"Terminator 2: Judgment Day"
Directed by James Cameron
Starring Arnold Schwarzenegger, Linda Hamilton, Robert Patrick, Eddie Furlong
Artisan; widescreen (2.35:1 aspect ratio)
Extras: Making-of featurettes, commentary by cast and crew, trailers, shooting script, complete storyboards, too much more
James Cameron is one of America's most irritating filmmakers: Not for his ideas -- he doesn't have any -- nor for any stylistic outrages. The annoying part comes in the way he manages to combine a command of the action genre arguably unparalleled by his American colleagues with an equally unparalleled lunkheadedness, shown off most blatantly in failures like "True Lies" and "Titanic." The new DVD for "Terminator 2: Judgment Day," also known as "T2," lets us go back to a happier time, when Cameron was just trying to make edible action movies and was not, irritatingly, simultaneously the creator of the highest-grossing movie of all time and possessor of a best picture Oscar.
His first feature film, "The Terminator," was a lethal classic, slicingly themed and economically filmed. With great advances in computer graphic imagery in the subsequent seven years, Cameron, for the sequel, managed to conjure up another iconic action/sci-fi classic, lacking the first one's stripped-down brutality but trumping it roundly nonetheless with tour de force after tour de force of action imagination. Indelible images abound, many of them involving the underrated Robert Patrick (Scully's new partner on "The X-Files") morphing out of fire, floors and steel into this or that human or weapon, but the film's highlights also include two more traditional but persuasively thought-out chase scenes, one on the Long Beach Freeway by night and another involving a motorcycle and a semi in a dry Los Angeles flood-canal bed.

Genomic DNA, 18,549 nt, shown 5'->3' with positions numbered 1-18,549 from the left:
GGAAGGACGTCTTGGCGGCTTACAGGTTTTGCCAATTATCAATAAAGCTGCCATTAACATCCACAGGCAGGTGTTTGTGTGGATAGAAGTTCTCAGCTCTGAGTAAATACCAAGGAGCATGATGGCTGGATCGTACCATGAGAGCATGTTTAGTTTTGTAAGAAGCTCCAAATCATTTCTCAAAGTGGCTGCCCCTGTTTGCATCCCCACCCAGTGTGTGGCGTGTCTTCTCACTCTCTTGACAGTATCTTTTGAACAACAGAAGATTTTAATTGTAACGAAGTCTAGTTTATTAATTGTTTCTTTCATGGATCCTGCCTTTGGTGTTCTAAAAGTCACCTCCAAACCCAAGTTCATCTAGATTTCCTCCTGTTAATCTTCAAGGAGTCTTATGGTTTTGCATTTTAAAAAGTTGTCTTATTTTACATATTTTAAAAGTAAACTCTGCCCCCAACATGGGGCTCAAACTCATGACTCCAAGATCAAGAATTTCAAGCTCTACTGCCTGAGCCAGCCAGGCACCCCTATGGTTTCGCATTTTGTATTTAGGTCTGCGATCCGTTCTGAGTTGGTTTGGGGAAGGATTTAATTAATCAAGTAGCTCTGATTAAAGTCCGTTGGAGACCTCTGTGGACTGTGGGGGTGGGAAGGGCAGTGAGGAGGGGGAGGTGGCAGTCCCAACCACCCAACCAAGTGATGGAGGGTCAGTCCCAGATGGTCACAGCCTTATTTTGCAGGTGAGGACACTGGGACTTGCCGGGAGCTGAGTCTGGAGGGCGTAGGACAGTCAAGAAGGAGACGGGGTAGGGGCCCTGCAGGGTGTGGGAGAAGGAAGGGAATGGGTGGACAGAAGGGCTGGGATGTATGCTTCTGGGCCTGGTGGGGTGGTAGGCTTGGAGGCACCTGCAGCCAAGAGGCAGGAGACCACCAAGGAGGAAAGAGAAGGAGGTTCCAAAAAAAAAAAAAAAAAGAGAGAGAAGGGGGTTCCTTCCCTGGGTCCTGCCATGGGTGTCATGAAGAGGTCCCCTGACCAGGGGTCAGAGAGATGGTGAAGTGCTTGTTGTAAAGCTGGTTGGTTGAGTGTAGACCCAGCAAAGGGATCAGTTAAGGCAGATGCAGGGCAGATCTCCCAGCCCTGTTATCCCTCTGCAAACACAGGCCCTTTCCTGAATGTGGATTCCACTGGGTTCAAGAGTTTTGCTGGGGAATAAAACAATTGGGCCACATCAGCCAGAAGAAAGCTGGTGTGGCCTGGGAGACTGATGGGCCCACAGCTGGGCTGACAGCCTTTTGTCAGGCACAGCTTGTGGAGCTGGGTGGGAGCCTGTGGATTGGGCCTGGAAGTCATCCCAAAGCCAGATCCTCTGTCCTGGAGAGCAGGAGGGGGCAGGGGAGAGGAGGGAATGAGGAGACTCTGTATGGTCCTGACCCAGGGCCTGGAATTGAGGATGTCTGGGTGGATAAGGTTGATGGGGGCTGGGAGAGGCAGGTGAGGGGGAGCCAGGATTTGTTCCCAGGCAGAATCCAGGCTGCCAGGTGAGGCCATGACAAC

With the DVD you get almost too many extras. One of these is an astonishing thing called "The Supplement," which, besides tens of thousands of words about the creation of the movie from start to finish, includes the complete screenplay, additional interviews and hundreds of storyboards. The logistics of going through it, however, are irritatingly unwieldy; there seems to be no way to fast-forward through what appear to be thousands of screens of information. Hit the wrong button and you're taken back to the introduction to start over. I doubt anyone but the most diehard Cameron wannabes are going to bother going through it.
The interesting extras are a version of the film with half a dozen major scenes cut for the film's original release, a pair of making-of featurettes and, best of all, a classy and well-edited commentary, which features more than two dozen of the cast and crew, from Cameron and Schwarzenegger on down, chiming in to detail how this or that scene was made. It gives you an appreciation for the headache-inducing logistics of getting the shots that make the film's action sequences proceed so authoritatively.
Once or twice you get a sense of Cameron's infamous personality. He goes on and on about how he wouldn't include scenes with the 12-year-old hero, played by Eddie Furlong, shooting a gun. Cameron practically breaks his arm patting himself on the back for this, which I guess by Hollywood standards is quite an ethical position. At another point a designer notes that Cameron had chosen a particular interior for a scene, only to later have the whole thing torn down and rebuilt differently. At yet another, a sound man says Cameron, dissatisfied with a strangled scream on the soundtrack, ended up personally providing a presumably more suitable one. It's all told with a sort of forced joviality; but you don't have to listen too closely to get the sense the guy wouldn't have minded inducing the scream from Cameron himself.